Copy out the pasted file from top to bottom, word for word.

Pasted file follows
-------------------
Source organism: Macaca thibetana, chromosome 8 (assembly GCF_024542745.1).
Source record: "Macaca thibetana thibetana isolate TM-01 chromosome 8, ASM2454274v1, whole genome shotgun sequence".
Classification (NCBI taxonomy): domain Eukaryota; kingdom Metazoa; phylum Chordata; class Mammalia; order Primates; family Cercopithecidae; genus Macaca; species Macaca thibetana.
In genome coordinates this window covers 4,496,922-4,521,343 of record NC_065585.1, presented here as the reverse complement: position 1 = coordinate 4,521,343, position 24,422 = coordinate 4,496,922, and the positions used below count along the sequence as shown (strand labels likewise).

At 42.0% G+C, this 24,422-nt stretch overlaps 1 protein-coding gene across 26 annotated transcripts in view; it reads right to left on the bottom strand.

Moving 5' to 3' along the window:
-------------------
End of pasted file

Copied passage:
Source organism: Macaca thibetana, chromosome 8 (assembly GCF_024542745.1).
Source record: "Macaca thibetana thibetana isolate TM-01 chromosome 8, ASM2454274v1, whole genome shotgun sequence".
Classification (NCBI taxonomy): domain Eukaryota; kingdom Metazoa; phylum Chordata; class Mammalia; order Primates; family Cercopithecidae; genus Macaca; species Macaca thibetana.
In genome coordinates this window covers 4,496,922-4,521,343 of record NC_065585.1, presented here as the reverse complement: position 1 = coordinate 4,521,343, position 24,422 = coordinate 4,496,922, and the positions used below count along the sequence as shown (strand labels likewise).

At 42.0% G+C, this 24,422-nt stretch overlaps 1 protein-coding gene across 26 annotated transcripts in view; it reads right to left on the bottom strand.

Moving 5' to 3' along the window: